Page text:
Bitcoin has received a lot of negative press in the past, especially due to its increased usage among cybercriminals. But now, after a global scale WannaCry ransomware attack, the narrative about Bitcoin and its connections to crime seems to have taken a positive turn. According to a recent statement by the Head of Global Cybercrime at the United Nations, the Bitcoin ransom paid by some of the WannaCry ransomware victims may provide vital clues that could lead to hackers’ identification.
The statement by UN official, Neil Walsh was published by various media outlets earlier today. The WannaCry ransomware attack was probably one of the worst cybercrime waves to take over the internet. The worm, created to exploit a particular vulnerability in outdated Microsoft Windows operating system encrypted files on computers across the world. Computer users in around 100 countries are said to be affected by the ransomware wave.
The SMB vulnerability targeted by WannaCry was exploited by the US spy agency, NSA for years. Few recent publicly available hacked files belonging to the agency shows clearly that NSA not only knew about the issues but also created tools to spy on machines with such vulnerabilities. While Microsoft released a security update to all supported devices in March, the ones that were running on unsupported versions of Windows missed out on that to become WannaCry’s targets. Since then, Microsoft has issued an emergency update covering Windows XP, Server 2003 and Windows 8 machines.
The impact of the attack was much worse than expected as many businesses, organizations and even government facilities ignored several warnings on ransomware attacks issued by the United Nations. Many of the affected parties were found operating unsupported Windows versions without bothering to update to supported ones.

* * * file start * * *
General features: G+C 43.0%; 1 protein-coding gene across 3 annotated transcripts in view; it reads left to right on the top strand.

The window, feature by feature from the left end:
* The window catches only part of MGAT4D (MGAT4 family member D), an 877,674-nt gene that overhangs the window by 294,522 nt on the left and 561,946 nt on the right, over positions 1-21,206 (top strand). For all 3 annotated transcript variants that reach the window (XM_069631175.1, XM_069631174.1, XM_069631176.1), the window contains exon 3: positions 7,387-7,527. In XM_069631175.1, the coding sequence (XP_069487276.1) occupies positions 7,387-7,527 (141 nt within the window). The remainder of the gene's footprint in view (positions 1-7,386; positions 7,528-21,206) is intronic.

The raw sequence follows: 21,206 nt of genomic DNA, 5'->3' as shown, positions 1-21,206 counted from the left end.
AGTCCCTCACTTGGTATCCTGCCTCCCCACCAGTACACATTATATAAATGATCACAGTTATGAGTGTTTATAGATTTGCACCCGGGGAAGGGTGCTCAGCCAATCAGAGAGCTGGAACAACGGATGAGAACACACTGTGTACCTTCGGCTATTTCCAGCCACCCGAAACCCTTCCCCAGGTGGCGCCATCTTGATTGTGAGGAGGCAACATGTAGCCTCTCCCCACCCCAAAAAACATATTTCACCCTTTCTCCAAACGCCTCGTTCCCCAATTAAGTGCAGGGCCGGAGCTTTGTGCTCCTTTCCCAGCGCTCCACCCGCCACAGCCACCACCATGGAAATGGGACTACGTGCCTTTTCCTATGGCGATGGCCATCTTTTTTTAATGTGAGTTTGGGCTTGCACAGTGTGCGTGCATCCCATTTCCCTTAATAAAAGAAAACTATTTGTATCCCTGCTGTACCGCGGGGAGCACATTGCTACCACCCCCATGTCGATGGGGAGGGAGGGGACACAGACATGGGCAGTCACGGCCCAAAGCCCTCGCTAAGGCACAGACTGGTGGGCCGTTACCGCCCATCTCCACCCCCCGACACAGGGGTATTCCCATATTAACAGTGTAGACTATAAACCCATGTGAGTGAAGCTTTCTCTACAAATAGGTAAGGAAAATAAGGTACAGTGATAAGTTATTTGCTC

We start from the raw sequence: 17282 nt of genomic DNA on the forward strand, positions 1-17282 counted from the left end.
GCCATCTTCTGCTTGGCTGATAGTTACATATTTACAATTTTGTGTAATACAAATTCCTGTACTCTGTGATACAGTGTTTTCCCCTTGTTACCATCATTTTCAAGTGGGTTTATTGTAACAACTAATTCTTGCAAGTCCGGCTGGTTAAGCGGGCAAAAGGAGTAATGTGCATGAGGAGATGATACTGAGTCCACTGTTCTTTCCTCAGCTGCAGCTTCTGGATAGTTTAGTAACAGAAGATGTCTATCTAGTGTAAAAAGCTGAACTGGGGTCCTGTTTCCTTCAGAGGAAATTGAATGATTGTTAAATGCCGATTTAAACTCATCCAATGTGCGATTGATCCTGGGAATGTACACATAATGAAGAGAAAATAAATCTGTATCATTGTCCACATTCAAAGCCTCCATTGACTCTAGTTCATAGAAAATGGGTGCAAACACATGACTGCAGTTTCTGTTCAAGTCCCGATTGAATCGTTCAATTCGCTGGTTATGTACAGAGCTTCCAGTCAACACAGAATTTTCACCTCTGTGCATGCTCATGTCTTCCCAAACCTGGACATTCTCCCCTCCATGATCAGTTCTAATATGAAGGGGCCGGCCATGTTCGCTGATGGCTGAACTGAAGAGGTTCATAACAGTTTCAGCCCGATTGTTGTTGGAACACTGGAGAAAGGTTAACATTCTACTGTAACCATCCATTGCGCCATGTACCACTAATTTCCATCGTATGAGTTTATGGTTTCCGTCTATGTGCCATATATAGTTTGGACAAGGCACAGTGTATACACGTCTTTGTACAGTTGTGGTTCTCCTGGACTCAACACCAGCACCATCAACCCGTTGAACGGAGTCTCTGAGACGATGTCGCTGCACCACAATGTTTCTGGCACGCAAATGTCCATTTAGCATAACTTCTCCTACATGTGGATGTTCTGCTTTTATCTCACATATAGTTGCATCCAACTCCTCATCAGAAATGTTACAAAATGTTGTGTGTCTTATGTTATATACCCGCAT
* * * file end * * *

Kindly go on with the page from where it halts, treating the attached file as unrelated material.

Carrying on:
Contrary to popular belief among the public, Bitcoin transactions are not anonymous, but pseudonymous at best. There are a number of blockchain analysis tools currently available in the market that allows law enforcement agencies and financial institutions to track Bitcoin transactions and even identify the parties to the transaction. These very tools are expected to be implemented by global law enforcement agencies to determine the ones responsible for spreading WannaCry.
Explaining the initiatives of the United Nations Office on Drugs and Crime with reference to recent ransomware attack, Neil Walsh was quoted by media outlets saying,
“When you demand a ransom, you have to get that money back. If you can’t cash that value or turn it into something, then it doesn’t do anything for your criminal business model. In the past month alone we have trained investigators and prosecutors in over 40 countries on how to investigate Bitcoin transactions and how to link those transactions to find an individual or entity. So, that is the risk (for the hackers) if they start to get payments coming back. It gives us opportunities to investigate and identify.”
WannaCry’s infection has been put to rest, after a security researcher found a solution involving registration of a domain, turning it into a sinkhole. Many people by then had already paid ransom in Bitcoin. The wallets receiving the ransom will be monitored by law enforcement agencies for any new activity, with the hopes of tracking the offender.
Whether the authorities are successful in catching the cybercriminal or not, at least they have learnt a lesson or two about cybersecurity, thanks to WannaCry.
Ref: SBS | Image: NewsBTC